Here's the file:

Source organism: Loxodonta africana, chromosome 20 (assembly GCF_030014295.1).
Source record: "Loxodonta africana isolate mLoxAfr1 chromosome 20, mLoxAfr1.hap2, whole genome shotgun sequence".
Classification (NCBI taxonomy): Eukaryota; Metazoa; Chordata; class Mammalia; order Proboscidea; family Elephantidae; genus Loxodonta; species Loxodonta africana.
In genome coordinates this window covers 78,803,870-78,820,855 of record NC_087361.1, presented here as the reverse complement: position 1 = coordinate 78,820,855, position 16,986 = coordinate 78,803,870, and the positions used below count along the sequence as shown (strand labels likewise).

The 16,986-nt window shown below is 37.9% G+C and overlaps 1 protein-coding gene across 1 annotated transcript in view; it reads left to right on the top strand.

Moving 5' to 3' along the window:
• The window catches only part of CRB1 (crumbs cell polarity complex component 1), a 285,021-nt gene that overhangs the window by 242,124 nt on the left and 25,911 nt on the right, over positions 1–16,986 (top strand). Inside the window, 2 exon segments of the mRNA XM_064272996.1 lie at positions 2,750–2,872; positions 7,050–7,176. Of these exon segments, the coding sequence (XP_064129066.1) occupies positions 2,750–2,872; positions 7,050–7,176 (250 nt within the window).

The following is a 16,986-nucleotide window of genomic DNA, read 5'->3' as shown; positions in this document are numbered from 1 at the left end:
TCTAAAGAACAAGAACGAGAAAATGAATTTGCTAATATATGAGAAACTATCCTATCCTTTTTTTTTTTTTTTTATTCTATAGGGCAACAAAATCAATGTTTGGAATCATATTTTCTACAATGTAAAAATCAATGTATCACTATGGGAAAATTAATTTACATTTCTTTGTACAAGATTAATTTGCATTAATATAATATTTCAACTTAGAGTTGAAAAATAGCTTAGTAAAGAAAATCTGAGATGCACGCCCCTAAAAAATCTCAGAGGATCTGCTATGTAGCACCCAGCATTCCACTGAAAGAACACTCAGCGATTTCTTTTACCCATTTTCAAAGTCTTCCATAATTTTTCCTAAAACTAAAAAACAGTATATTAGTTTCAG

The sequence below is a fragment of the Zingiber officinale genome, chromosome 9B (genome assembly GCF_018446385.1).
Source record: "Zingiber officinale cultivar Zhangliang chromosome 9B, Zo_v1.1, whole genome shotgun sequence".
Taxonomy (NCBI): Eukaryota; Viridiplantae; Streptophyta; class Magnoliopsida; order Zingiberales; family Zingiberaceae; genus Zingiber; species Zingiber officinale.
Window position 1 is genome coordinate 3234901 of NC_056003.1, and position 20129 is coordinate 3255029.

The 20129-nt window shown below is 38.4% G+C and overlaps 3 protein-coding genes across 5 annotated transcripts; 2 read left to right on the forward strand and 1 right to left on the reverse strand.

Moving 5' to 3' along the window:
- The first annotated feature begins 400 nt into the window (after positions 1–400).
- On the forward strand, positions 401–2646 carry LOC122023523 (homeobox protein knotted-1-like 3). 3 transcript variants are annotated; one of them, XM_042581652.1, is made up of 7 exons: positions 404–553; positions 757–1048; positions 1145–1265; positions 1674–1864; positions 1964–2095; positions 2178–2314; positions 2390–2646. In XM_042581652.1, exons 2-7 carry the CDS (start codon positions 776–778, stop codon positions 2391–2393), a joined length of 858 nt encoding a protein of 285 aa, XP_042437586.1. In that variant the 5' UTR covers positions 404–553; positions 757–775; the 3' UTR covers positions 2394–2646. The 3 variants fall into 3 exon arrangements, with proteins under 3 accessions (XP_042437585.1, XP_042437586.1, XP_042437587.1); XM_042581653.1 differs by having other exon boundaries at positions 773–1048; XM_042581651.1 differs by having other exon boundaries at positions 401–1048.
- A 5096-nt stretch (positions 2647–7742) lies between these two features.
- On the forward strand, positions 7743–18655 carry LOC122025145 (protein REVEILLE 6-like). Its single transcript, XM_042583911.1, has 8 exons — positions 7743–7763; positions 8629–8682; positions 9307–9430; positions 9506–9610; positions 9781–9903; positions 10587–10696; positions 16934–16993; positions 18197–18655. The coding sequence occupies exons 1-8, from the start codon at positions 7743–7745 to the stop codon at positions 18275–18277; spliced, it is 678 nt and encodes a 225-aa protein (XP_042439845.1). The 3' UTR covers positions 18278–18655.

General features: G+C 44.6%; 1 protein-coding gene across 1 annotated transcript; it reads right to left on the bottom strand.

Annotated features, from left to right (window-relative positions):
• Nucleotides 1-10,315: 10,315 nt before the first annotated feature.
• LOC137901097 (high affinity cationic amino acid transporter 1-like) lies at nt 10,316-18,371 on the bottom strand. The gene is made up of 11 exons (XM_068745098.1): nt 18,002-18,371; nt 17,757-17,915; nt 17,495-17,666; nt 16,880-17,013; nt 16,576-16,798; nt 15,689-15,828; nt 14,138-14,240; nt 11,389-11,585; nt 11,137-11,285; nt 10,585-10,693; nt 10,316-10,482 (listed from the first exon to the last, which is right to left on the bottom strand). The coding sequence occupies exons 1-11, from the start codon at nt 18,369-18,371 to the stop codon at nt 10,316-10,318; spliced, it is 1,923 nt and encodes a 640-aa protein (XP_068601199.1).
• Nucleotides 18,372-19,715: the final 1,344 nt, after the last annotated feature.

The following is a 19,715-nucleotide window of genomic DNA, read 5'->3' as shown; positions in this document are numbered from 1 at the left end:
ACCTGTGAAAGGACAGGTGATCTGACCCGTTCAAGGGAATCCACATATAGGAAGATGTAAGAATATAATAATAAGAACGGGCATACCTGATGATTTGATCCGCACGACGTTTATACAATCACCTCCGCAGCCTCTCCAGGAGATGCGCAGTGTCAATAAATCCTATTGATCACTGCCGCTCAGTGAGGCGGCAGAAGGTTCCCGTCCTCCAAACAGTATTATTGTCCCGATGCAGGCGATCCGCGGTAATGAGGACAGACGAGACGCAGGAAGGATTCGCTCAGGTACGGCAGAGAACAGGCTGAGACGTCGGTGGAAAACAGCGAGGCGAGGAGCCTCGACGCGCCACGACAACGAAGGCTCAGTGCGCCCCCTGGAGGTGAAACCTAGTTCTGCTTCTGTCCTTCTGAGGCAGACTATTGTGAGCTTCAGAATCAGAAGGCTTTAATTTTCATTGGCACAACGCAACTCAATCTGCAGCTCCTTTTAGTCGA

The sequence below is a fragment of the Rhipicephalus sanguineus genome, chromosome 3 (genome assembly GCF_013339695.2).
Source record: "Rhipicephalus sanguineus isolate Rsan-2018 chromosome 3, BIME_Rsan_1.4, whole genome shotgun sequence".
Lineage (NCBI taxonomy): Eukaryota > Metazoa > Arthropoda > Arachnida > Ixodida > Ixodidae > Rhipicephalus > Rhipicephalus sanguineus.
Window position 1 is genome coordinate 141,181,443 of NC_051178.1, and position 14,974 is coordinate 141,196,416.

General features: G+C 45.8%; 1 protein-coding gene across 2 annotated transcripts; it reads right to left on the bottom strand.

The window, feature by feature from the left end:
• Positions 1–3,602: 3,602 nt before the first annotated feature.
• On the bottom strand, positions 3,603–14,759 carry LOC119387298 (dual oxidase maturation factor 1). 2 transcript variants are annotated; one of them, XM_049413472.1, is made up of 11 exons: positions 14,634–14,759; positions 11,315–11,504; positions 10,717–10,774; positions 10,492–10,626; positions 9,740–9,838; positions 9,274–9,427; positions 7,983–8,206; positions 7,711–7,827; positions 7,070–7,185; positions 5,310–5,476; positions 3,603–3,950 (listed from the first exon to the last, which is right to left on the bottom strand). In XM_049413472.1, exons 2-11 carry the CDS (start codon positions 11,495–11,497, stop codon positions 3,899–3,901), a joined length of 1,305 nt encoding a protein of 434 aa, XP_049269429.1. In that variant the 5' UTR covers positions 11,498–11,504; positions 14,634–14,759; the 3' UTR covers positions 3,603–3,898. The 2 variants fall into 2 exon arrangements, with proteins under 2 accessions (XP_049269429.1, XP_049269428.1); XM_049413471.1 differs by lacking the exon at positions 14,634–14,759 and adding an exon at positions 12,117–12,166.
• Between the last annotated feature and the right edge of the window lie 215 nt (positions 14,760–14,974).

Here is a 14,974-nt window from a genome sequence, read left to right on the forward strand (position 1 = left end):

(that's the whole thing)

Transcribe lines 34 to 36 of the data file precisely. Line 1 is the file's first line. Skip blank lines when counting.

• On the bottom strand, positions 3,603–14,759 carry LOC119387298 (dual oxidase maturation factor 1). 2 transcript variants are annotated; one of them, XM_049413472.1, is made up of 11 exons: positions 14,634–14,759; positions 11,315–11,504; positions 10,717–10,774; positions 10,492–10,626; positions 9,740–9,838; positions 9,274–9,427; positions 7,983–8,206; positions 7,711–7,827; positions 7,070–7,185; positions 5,310–5,476; positions 3,603–3,950 (listed from the first exon to the last, which is right to left on the bottom strand). In XM_049413472.1, exons 2-11 carry the CDS (start codon positions 11,495–11,497, stop codon positions 3,899–3,901), a joined length of 1,305 nt encoding a protein of 434 aa, XP_049269429.1. In that variant the 5' UTR covers positions 11,498–11,504; positions 14,634–14,759; the 3' UTR covers positions 3,603–3,898. The 2 variants fall into 2 exon arrangements, with proteins under 2 accessions (XP_049269429.1, XP_049269428.1); XM_049413471.1 differs by lacking the exon at positions 14,634–14,759 and adding an exon at positions 12,117–12,166.
• Between the last annotated feature and the right edge of the window lie 215 nt (positions 14,760–14,974).

Here is a 14,974-nt window from a genome sequence, read left to right on the forward strand (position 1 = left end):